The HyperTexts

Memoirs of a Witness Tree
by Randal A. Burd, Jr.

a book review by Michael R. Burch, editor of The HyperTexts

Memoirs of a Witness Tree is a poetry collection by Randal A. Burd, published by Kelsay Books.

In his opening poem, “Humblest Apologies,” the poet asks us to “reassess conventionality.”

Many of the poems seem rather conventional in form and fall into the broad and sometimes-disparaged category of traditional or formal poetry: sonnets and such. Meter and rhyme in the twenty-first century? What, then, are we to reassess? Perhaps not the forms but their content: the poet revealing himself, and ourselves, through his art.

One of my favorite poems in this collection is “Overthrown” because it makes me think of my own childhood and playing Robin Hood without a care in the world. Thus it strikes close to home when Burd concludes with the ominous lines:

Adventures don’t occur here anymore—
Our sacred places have been overthrown.

“On Better Days” induces similar nostalgia.

Another poem I especially like is “Humilitas,” which I gather from the footnotes to be a more humble take on, or perhaps a response to, William Ernest Henley’s famous poem “Invictus.”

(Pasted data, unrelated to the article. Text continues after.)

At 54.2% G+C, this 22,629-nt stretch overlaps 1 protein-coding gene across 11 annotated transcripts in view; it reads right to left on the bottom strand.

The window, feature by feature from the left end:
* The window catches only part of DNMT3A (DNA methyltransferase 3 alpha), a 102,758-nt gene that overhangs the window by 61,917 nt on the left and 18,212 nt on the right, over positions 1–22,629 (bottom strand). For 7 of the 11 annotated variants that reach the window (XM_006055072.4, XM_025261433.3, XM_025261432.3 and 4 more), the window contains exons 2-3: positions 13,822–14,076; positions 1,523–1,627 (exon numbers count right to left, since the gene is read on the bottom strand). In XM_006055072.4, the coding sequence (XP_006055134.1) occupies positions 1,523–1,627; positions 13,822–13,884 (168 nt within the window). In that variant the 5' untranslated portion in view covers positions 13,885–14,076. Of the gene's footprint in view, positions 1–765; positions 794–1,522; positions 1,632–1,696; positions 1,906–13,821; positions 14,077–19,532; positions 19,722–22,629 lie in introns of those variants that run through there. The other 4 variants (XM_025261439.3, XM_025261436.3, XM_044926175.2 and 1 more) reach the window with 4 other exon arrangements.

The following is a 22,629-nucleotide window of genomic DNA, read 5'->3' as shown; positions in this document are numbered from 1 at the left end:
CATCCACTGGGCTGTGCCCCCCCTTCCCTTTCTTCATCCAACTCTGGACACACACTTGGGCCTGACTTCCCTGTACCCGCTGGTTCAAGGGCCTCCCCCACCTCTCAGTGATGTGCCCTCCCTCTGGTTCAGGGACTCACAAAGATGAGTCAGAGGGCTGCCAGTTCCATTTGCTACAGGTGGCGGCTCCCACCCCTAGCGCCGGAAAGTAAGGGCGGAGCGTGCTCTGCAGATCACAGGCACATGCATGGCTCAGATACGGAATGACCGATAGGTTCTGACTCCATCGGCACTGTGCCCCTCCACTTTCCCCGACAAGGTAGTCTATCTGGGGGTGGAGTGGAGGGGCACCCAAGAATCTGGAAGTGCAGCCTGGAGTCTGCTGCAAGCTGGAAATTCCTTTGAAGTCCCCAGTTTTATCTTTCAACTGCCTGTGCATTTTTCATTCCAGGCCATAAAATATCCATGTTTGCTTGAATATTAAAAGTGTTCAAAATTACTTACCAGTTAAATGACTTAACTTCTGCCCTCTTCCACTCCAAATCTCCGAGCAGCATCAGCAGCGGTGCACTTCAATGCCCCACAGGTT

I also especially like the humor of “Lost,” the music and imagery of “Blue Spacious Skies,” the dark premonitions of “Forgotten” and “Out of Mind,” and the simple wisdom of “Ignorance in Love,” “Depression’s Lies” and “Grief.” As the wisest of men once pointed out, there is nothing new under the sun, and yet a good poet can help us see the never-changing with fresh eyes and renewed appreciation. “The Captain to His Mate” is a well-written extended metaphor about marriage as a partnership, something we don’t see all that often in modern poetry. Burd has impressive range as a poet.

Burd isn’t perfect, but then who is? At times the meter seems a bit stiff to me. For instance, in “Reflections” I have to read “Oc-ca-sion-al-ly pausing to reflect” in a sort of staccato to maintain the meter, when I want to read it “O-kay-shun-ly.” On rare occasions there are inversions, the bane of contemporary formalism. But what comes through consistently is Burd’s honesty and humaneness. He strikes us as someone we’d like to know, and someone we can know, through his poems. And there we discover more of ourselves.

The HyperTexts